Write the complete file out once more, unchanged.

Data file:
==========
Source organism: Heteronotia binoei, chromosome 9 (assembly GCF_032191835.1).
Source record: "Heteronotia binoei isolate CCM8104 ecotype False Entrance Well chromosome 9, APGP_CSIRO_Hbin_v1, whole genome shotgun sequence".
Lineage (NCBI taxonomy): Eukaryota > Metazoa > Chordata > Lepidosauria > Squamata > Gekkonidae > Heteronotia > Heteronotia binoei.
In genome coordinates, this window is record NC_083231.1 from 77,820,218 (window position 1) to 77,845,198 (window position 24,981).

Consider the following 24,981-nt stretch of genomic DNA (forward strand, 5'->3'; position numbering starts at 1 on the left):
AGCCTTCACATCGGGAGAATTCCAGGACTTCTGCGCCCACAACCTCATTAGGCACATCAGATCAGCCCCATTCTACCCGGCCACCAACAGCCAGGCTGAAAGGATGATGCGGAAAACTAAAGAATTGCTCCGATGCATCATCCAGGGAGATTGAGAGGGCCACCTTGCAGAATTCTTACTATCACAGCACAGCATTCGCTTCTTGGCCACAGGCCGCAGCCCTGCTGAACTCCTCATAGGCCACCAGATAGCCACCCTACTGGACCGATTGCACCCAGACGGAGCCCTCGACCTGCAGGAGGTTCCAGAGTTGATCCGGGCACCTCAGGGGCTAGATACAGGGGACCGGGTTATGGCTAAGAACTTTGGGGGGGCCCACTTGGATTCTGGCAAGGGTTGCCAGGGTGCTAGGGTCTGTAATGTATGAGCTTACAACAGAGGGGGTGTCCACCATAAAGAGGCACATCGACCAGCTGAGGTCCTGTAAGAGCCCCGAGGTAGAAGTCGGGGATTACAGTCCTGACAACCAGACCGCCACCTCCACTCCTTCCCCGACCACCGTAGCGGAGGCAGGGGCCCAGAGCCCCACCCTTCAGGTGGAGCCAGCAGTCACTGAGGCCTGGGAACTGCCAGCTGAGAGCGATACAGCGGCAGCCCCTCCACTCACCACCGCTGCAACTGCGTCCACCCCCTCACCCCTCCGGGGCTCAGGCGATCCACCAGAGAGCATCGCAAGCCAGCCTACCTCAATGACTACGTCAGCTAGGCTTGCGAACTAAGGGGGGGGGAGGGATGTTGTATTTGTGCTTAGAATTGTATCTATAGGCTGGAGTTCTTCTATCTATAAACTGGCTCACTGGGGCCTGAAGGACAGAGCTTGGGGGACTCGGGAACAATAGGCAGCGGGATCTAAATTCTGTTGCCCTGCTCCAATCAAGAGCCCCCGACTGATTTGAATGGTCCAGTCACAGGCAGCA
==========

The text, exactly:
Source organism: Heteronotia binoei, chromosome 9 (assembly GCF_032191835.1).
Source record: "Heteronotia binoei isolate CCM8104 ecotype False Entrance Well chromosome 9, APGP_CSIRO_Hbin_v1, whole genome shotgun sequence".
Lineage (NCBI taxonomy): Eukaryota > Metazoa > Chordata > Lepidosauria > Squamata > Gekkonidae > Heteronotia > Heteronotia binoei.
In genome coordinates, this window is record NC_083231.1 from 77,820,218 (window position 1) to 77,845,198 (window position 24,981).

Consider the following 24,981-nt stretch of genomic DNA (forward strand, 5'->3'; position numbering starts at 1 on the left):
AGCCTTCACATCGGGAGAATTCCAGGACTTCTGCGCCCACAACCTCATTAGGCACATCAGATCAGCCCCATTCTACCCGGCCACCAACAGCCAGGCTGAAAGGATGATGCGGAAAACTAAAGAATTGCTCCGATGCATCATCCAGGGAGATTGAGAGGGCCACCTTGCAGAATTCTTACTATCACAGCACAGCATTCGCTTCTTGGCCACAGGCCGCAGCCCTGCTGAACTCCTCATAGGCCACCAGATAGCCACCCTACTGGACCGATTGCACCCAGACGGAGCCCTCGACCTGCAGGAGGTTCCAGAGTTGATCCGGGCACCTCAGGGGCTAGATACAGGGGACCGGGTTATGGCTAAGAACTTTGGGGGGGCCCACTTGGATTCTGGCAAGGGTTGCCAGGGTGCTAGGGTCTGTAATGTATGAGCTTACAACAGAGGGGGTGTCCACCATAAAGAGGCACATCGACCAGCTGAGGTCCTGTAAGAGCCCCGAGGTAGAAGTCGGGGATTACAGTCCTGACAACCAGACCGCCACCTCCACTCCTTCCCCGACCACCGTAGCGGAGGCAGGGGCCCAGAGCCCCACCCTTCAGGTGGAGCCAGCAGTCACTGAGGCCTGGGAACTGCCAGCTGAGAGCGATACAGCGGCAGCCCCTCCACTCACCACCGCTGCAACTGCGTCCACCCCCTCACCCCTCCGGGGCTCAGGCGATCCACCAGAGAGCATCGCAAGCCAGCCTACCTCAATGACTACGTCAGCTAGGCTTGCGAACTAAGGGGGGGGGAGGGATGTTGTATTTGTGCTTAGAATTGTATCTATAGGCTGGAGTTCTTCTATCTATAAACTGGCTCACTGGGGCCTGAAGGACAGAGCTTGGGGGACTCGGGAACAATAGGCAGCGGGATCTAAATTCTGTTGCCCTGCTCCAATCAAGAGCCCCCGACTGATTTGAATGGTCCAGTCACAGGCAGCA